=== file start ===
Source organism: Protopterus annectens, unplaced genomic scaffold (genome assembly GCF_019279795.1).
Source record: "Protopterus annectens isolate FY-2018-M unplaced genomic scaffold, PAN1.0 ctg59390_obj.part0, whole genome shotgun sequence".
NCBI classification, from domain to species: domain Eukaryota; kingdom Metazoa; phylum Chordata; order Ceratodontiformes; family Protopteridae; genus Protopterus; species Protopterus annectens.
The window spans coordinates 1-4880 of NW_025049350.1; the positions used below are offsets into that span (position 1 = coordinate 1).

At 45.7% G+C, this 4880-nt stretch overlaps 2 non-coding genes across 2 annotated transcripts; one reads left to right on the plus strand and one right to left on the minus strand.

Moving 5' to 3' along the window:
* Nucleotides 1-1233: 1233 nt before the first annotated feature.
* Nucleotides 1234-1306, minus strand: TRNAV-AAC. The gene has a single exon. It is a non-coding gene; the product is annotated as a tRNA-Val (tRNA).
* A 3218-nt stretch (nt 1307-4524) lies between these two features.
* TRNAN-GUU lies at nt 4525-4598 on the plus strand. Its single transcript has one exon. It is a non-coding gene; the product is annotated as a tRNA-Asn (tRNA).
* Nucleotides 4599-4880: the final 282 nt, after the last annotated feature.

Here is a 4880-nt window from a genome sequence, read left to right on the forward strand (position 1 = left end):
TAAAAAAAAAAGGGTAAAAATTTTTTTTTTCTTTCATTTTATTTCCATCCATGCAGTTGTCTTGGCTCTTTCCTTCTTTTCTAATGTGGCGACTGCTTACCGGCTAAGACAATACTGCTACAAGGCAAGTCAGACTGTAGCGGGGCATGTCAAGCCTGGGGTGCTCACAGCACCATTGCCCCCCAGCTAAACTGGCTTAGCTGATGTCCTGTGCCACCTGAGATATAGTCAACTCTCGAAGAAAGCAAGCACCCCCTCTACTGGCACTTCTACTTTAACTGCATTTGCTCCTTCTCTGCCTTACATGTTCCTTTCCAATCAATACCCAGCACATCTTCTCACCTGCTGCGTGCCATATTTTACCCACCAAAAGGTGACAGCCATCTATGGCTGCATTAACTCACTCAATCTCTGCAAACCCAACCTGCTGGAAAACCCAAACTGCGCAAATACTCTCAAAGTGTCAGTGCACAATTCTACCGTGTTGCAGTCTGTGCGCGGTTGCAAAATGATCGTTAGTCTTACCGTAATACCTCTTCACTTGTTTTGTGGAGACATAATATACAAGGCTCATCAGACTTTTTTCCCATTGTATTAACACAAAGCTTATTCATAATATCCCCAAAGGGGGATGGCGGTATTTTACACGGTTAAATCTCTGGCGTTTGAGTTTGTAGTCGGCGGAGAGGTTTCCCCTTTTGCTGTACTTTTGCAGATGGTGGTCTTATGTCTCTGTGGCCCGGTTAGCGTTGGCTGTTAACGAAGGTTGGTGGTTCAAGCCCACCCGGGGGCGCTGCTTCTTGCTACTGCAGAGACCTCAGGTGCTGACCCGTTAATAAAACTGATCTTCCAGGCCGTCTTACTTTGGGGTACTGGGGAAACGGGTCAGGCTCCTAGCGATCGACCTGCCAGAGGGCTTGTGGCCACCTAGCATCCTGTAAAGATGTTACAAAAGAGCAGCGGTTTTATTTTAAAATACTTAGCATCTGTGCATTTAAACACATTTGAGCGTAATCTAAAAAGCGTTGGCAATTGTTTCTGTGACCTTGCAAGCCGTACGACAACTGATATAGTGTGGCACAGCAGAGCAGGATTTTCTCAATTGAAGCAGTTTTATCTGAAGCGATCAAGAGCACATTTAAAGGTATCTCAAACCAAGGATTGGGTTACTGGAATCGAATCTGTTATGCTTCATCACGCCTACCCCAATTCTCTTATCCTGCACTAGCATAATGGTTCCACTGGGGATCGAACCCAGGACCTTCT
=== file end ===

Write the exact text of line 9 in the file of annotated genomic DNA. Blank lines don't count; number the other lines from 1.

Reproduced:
* A 3218-nt stretch (nt 1307-4524) lies between these two features.